SCRAP no-car lanes, introduce free parking and launch the Mackem Pound.
They are just some of the suggestions put forward to provide a much-needed boost to the flagging city centre.
A recent report revealed how one in four shops now stands empty.
Figures released by the Local Data Company (LDC) showed 23.6 per cent of shops in the city centre are vacant, up almost three per cent in six months.
The Echo spoke to business bosses and shopowners to see what changes they think are needed to help kickstartthe area.
Parking is one of the main gripes of business owners.
Amore restaurant owner Kam Chera had a message for Sunderland City Council: “Is it any wonder our city centre is dying?
“How does our city centre expect to flourish when customers and business owners can’t park anywhere without getting a parking ticket within five minutes? Why can’t you put that effort into assisting businesses?
“Sunderland has more traffic wardens than open shops.
“I and many of my customers have fallen foul of the parking wardens. You are driving them away from returning.
“We have a population of 360,000 and boast of being the biggest city between Edinburgh and Leeds. Well, we certainly do not act like one.”
“The parking issue is massive,” said Julie Elstob, owner of Jus’ Deliciou’S cafe.
“I can either start getting the bus and taxis to work, but I have to take stock, or pay massive amounts to park and even then I can’t get to close to the shop to unload. There’s just nothing and no one on our side.
“Even if there was a reduction for the parking, the cheapest I can get is if I pay £55 per month to park, or make twice as many journeys by getting someone to drive me to work then come back to get me. It’s definitely a lose-lose situation.”
Jeweller Harry Collinson said: “A lot of people go into Debenhams and into The Bridges and go back out.
“If parking was free at weekends at certain times, that would really improve the flow.”
Chris Johnson, a Labour candidate for St Michael’s ward on the city council, has another traffic-related idea.
“Scrapping the bus-only lanes would significantly improve the through traffic in the town,” said the 32-year-old. “Simplifying an excessively complex traffic system without compromising pedestrian safety.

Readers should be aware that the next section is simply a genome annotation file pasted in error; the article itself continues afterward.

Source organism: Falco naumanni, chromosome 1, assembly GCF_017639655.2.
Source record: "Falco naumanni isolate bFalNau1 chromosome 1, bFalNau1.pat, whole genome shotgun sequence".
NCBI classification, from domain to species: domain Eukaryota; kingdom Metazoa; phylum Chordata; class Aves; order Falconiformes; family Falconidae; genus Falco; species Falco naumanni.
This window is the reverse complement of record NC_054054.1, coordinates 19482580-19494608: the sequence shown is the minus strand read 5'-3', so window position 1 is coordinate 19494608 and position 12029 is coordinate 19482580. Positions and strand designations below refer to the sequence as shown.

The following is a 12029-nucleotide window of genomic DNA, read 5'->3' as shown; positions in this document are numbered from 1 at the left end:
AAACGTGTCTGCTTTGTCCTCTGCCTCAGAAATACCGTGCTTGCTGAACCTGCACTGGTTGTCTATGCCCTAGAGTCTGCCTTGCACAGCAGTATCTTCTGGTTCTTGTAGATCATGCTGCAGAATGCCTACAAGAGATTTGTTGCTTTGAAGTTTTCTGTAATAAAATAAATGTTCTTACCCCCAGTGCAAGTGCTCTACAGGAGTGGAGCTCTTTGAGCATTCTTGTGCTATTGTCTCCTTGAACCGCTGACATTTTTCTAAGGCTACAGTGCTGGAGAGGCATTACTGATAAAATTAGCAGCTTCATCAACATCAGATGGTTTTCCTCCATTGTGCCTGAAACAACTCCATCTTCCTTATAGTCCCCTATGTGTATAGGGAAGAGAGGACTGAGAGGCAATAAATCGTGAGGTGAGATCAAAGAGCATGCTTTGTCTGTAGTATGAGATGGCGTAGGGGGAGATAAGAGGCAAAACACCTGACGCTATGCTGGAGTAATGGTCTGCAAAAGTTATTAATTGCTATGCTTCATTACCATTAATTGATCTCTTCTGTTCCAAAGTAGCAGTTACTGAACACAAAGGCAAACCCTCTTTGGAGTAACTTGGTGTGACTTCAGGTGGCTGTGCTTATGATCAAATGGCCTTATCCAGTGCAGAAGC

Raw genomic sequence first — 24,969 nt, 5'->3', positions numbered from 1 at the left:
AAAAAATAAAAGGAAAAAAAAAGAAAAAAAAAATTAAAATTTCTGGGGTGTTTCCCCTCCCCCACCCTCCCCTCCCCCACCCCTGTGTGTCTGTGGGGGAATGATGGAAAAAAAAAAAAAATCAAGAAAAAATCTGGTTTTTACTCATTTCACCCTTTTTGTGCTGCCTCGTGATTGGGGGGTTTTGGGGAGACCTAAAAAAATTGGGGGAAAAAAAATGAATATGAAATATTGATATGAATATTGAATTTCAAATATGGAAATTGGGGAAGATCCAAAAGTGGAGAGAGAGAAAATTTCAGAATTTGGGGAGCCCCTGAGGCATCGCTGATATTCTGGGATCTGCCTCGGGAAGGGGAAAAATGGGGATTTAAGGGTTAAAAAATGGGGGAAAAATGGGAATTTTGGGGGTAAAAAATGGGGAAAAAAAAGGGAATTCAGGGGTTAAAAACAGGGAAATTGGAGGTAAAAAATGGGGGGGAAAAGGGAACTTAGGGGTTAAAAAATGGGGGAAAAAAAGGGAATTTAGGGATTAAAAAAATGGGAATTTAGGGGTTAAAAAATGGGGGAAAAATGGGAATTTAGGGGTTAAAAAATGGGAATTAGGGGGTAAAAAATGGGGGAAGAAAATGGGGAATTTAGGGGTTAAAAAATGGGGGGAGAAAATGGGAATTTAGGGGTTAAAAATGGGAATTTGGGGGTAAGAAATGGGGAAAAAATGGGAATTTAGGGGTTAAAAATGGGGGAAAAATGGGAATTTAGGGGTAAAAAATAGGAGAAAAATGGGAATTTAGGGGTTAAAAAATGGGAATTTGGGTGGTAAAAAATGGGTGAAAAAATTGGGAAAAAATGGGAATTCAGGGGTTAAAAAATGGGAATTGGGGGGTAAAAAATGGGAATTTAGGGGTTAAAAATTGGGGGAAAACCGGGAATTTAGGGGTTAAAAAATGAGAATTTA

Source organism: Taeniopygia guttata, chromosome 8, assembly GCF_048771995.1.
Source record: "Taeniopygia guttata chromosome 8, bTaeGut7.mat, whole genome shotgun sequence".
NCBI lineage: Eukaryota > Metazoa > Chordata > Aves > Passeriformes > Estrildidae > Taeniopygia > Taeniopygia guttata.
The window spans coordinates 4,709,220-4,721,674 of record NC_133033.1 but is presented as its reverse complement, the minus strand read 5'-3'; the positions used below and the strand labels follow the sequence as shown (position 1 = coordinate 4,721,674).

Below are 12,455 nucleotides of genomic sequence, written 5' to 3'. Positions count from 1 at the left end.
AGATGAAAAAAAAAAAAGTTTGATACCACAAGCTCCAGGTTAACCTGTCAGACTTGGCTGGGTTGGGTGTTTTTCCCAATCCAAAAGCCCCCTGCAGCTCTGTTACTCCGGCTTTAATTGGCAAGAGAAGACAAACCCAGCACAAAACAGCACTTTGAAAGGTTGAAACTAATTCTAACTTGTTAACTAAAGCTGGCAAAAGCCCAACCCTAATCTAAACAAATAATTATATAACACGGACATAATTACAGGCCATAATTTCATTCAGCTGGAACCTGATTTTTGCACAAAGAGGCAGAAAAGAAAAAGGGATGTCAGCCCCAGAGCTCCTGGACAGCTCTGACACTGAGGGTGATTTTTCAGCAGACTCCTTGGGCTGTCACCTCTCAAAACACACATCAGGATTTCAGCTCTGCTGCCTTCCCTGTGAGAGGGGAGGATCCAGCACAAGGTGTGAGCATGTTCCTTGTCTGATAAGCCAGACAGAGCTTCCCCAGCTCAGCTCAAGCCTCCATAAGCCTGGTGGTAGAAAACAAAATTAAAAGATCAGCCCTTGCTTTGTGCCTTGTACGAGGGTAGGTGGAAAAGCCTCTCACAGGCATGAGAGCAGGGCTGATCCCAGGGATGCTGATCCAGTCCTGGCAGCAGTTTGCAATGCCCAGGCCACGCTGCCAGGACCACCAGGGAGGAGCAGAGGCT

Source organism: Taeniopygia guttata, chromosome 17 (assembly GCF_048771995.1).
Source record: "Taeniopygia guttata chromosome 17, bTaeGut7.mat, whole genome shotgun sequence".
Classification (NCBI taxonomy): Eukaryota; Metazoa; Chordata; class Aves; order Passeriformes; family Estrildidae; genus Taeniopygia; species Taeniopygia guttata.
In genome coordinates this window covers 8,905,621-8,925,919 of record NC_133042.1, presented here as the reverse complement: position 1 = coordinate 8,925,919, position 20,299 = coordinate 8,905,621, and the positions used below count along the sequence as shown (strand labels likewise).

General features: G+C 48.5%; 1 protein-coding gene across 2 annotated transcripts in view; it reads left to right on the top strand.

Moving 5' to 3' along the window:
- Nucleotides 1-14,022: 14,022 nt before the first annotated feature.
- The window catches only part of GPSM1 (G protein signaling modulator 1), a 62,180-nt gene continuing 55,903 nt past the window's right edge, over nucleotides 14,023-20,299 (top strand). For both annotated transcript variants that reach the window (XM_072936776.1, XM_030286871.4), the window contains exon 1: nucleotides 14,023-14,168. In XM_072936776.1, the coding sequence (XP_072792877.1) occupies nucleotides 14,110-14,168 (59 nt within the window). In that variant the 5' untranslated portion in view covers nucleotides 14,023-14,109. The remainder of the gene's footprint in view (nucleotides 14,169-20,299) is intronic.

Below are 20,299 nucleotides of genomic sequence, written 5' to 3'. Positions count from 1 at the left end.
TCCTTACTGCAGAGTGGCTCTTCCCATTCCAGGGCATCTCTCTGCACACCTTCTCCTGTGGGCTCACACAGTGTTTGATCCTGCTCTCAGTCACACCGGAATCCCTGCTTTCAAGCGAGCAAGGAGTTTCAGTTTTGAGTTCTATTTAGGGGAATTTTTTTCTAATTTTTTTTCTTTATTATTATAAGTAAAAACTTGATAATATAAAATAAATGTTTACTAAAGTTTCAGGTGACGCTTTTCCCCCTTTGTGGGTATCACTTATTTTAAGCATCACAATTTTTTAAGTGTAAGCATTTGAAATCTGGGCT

“If this is an issue of traffic planning not heeding what the city centre businesses want, then the elected councillors should be intervening.
“We have now got a functioning ring road around much of the city centre, which all but cancels out the need for the overly restrictive one-way system and bus lanes in the areas mentioned.”
Mr Johnson believes that Sunderland trading tokens for independent stores, places to eat and bars would revitalise trade.
Bristol recently revealed plans to introduce its own currency, allowing customers to exchange sterling to pay in Bristol pound notes, online or via their mobile phones.
He said: “If Bristol can have its own currency, then why not Sunderland? As a scheme for the independent retailers, restaurants and bars, it would be a great way of encouraging people to spend more in the city centre.
“It could be a great way for small business owners to get together and offer promotions and discounts as a group.”
Dave Gill, who runs Juniper’s Pantry, said: “I think it’s a fantastic idea. People from Sunderland are really passionate about being from Sunderland.
“This gives us even more of an identity. I think people from Sunderland would really take to that idea. It would be the novelty factor in the beginning, but I think it would have longevity.
“People in Sunderland are scared of change, but the local businesses are scared to give them something different.”
Sunderland City Council declined to comment.